Should You Rush Your Move?

We all know that speed is often critical when you need to remove a cast. Pulling it off quickly doesn’t mean that the process will be painless, but it will over in no time. The idea that you need to get over a painful event as rapidly as possible to manage the ache itself is not new. In everything you do, you apply the same knowledge, following the belief that if you do it fast, then it won’t hurt for long. Whether you need to get an injection or you’ve decided to free yourself from the shackles of toxic relationships, you’ve probably got a little voice at the back of your mind that remains you that it’s like removing a cast. You need to get it done quickly to recover.


The truth is that, if you were to ask a doctor or a nurse, the cast analogy is far from reality. Experienced nurses prefer to dissolve the adhesive by dabbing rubbing alcohol on the bandage for painless removal. They are the first to agree that it can be a time-demanding process but that, in the end, it’s what’s best for the patient. To put things into perspective, ultimately, the metaphor of the plaster is factually incorrect. Going through some things fast could create pain and issues. To use the plaster example, the force of the pull could re-open the wound. Transposed to other situations, the consequences could be just as devastating.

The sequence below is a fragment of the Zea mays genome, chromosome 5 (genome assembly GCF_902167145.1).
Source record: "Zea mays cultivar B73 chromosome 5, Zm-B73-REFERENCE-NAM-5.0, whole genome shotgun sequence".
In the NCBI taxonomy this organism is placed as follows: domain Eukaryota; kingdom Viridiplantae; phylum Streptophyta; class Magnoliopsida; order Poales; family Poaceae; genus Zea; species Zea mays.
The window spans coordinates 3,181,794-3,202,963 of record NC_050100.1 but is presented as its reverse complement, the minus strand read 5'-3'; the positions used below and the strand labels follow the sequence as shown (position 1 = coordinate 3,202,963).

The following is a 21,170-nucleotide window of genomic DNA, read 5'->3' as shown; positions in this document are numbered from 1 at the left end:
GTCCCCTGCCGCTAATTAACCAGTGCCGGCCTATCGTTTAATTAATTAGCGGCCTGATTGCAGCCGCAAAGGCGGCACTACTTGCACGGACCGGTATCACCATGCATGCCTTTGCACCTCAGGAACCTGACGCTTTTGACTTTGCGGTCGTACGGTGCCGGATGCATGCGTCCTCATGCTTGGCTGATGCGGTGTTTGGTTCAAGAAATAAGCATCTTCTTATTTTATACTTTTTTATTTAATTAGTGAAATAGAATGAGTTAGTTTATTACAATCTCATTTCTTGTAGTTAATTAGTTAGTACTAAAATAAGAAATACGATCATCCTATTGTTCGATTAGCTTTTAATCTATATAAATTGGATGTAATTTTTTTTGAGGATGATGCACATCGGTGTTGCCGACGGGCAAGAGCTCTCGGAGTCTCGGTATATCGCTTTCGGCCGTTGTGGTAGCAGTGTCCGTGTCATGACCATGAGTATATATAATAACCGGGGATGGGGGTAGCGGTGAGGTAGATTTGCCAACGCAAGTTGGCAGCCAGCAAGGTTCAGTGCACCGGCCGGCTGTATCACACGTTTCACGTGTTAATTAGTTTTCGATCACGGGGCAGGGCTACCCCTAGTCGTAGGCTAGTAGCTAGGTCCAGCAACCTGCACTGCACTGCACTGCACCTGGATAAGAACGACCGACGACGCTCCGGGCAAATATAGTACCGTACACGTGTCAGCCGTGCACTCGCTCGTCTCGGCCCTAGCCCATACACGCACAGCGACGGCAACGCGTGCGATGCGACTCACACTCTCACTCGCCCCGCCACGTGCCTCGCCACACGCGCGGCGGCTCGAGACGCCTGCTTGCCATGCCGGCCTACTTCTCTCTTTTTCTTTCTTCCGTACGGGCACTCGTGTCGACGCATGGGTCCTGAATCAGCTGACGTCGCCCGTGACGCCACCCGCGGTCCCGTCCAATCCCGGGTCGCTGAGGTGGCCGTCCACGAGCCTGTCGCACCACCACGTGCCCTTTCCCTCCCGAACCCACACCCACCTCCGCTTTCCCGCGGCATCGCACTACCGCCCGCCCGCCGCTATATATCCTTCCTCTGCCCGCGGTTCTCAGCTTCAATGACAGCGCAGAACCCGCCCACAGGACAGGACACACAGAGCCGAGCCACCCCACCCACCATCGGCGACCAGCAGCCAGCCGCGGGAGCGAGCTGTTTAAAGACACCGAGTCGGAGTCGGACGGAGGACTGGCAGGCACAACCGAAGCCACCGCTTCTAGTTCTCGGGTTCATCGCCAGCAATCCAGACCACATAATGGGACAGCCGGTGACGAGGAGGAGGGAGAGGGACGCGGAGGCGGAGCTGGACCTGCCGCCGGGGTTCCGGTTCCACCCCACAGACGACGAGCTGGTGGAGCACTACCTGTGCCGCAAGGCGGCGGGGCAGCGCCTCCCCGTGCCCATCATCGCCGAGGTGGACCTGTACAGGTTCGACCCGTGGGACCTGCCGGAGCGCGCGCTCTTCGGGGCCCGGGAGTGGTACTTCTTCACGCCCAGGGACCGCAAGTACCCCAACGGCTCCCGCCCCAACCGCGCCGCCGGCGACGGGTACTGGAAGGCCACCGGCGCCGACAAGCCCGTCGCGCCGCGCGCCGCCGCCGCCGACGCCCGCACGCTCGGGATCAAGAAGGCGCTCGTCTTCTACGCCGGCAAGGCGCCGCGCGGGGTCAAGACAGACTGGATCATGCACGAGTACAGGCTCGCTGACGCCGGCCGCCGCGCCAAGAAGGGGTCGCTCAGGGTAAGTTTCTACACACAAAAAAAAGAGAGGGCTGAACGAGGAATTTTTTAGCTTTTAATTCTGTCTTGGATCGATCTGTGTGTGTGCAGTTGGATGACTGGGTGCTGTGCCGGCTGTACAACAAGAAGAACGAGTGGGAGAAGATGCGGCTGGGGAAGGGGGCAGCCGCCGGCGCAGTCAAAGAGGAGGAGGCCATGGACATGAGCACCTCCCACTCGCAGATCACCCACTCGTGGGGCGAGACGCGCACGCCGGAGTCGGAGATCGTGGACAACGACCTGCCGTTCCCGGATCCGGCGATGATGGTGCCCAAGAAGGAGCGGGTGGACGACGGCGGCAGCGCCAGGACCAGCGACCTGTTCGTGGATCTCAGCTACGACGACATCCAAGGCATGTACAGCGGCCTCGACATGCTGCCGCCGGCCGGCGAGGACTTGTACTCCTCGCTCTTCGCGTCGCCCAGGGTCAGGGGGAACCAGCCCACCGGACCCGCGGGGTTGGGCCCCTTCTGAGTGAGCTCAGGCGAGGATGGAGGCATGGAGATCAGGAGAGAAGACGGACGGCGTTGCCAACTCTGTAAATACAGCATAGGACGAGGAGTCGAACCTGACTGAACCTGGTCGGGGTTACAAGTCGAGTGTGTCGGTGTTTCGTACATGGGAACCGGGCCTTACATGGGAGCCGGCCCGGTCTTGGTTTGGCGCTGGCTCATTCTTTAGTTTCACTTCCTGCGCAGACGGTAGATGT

However, more often than not, the cast approach doesn’t come from a logical point of view but is the result of a psychological dilemma; namely when you know you have to go through a traumatic and stressful time. Rushing through it can feel like a safe alternative to the trauma because you don’t have the opportunity to consider all options. It’s a matter of reducing the fear of the pain so that by the time you’ve come to your senses, the uncomfortable experience is already behind you.

In the life of a homeowner, there is nothing as stressful as moving home. You need to pack, protect and ship all your belongings to your new address. You need to make sure you are ready to hit the ground running in your new home, both administratively and socially speaking. And finally, there’s also the financial matter of changing properties. So, the question here is: Should you rush your move to avoid stressful issues?